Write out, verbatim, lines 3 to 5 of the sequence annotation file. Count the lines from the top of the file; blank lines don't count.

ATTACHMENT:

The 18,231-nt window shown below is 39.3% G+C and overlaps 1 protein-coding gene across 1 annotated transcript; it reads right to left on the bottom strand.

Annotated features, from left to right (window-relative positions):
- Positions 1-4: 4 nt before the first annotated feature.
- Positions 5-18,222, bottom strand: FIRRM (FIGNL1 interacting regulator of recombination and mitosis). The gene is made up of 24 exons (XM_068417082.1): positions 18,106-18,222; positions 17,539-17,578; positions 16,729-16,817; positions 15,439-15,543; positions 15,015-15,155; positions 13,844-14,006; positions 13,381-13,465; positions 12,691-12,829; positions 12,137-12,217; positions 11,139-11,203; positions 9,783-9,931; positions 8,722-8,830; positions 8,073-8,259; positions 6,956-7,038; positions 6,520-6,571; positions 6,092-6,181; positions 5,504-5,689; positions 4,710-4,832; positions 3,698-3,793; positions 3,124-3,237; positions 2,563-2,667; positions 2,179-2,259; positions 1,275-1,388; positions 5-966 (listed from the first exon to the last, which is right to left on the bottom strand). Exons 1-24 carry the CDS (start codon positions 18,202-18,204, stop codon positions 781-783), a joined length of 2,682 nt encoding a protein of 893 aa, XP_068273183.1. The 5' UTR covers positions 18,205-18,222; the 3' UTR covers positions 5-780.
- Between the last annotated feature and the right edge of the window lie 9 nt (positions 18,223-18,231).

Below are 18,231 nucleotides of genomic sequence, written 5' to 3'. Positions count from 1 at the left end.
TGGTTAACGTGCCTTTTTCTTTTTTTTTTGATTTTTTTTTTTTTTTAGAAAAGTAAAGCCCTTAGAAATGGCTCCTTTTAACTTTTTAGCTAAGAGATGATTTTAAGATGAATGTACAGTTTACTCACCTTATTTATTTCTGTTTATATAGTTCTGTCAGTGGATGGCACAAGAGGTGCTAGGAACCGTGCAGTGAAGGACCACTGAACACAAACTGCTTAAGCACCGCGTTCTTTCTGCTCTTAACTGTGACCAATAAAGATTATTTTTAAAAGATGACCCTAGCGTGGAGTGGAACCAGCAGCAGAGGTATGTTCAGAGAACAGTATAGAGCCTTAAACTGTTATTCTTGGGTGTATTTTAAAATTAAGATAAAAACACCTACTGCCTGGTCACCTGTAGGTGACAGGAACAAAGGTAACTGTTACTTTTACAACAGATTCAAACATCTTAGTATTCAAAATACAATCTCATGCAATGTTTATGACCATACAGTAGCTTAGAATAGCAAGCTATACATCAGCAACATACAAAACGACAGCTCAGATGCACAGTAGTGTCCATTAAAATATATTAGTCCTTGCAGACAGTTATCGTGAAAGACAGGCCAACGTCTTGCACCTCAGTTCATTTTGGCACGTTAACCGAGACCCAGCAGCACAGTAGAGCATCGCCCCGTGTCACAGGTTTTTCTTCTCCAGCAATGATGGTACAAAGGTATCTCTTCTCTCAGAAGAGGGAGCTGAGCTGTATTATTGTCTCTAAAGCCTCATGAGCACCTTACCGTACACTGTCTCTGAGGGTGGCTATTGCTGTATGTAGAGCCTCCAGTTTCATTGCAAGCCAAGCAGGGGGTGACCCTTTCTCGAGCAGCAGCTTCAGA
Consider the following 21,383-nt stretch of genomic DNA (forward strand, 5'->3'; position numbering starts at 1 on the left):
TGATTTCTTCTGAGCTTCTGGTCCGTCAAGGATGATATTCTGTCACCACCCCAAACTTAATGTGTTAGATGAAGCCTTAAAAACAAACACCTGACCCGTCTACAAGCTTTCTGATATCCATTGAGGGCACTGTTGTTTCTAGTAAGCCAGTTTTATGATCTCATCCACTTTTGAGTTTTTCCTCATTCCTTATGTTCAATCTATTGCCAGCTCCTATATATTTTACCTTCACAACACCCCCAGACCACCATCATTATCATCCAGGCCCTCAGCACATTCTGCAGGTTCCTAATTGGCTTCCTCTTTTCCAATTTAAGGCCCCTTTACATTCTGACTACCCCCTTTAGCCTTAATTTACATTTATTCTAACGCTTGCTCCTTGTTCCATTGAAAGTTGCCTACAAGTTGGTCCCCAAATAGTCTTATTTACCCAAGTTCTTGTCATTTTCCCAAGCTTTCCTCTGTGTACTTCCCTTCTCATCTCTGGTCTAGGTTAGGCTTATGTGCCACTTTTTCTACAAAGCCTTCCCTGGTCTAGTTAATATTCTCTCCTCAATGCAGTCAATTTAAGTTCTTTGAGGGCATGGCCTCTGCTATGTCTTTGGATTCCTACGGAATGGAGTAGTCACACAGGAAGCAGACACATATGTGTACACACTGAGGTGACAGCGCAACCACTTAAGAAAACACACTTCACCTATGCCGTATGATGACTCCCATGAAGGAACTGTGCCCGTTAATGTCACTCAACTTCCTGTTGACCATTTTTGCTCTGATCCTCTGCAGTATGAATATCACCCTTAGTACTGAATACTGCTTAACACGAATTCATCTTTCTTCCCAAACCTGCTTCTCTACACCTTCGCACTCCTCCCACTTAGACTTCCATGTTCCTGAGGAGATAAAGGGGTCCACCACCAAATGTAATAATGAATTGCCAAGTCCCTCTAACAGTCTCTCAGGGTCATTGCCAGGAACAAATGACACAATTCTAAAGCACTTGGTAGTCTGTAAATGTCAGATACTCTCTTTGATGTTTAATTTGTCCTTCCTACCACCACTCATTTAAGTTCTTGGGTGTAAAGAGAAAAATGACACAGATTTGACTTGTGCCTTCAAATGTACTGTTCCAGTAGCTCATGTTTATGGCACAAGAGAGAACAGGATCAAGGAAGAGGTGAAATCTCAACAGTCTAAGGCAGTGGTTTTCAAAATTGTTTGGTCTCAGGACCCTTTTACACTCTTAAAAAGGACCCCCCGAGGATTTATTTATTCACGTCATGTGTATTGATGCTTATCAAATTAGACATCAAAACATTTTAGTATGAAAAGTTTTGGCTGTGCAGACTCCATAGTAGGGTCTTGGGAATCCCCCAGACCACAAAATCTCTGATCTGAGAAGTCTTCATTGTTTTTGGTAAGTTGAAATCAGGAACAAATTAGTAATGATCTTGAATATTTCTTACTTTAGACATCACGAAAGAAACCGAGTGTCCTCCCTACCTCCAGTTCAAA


- Positions 1-4: 4 nt before the first annotated feature.
- Positions 5-18,222, bottom strand: FIRRM (FIGNL1 interacting regulator of recombination and mitosis). The gene is made up of 24 exons (XM_068417082.1): positions 18,106-18,222; positions 17,539-17,578; positions 16,729-16,817; positions 15,439-15,543; positions 15,015-15,155; positions 13,844-14,006; positions 13,381-13,465; positions 12,691-12,829; positions 12,137-12,217; positions 11,139-11,203; positions 9,783-9,931; positions 8,722-8,830; positions 8,073-8,259; positions 6,956-7,038; positions 6,520-6,571; positions 6,092-6,181; positions 5,504-5,689; positions 4,710-4,832; positions 3,698-3,793; positions 3,124-3,237; positions 2,563-2,667; positions 2,179-2,259; positions 1,275-1,388; positions 5-966 (listed from the first exon to the last, which is right to left on the bottom strand). Exons 1-24 carry the CDS (start codon positions 18,202-18,204, stop codon positions 781-783), a joined length of 2,682 nt encoding a protein of 893 aa, XP_068273183.1. The 5' UTR covers positions 18,205-18,222; the 3' UTR covers positions 5-780.
- Between the last annotated feature and the right edge of the window lie 9 nt (positions 18,223-18,231).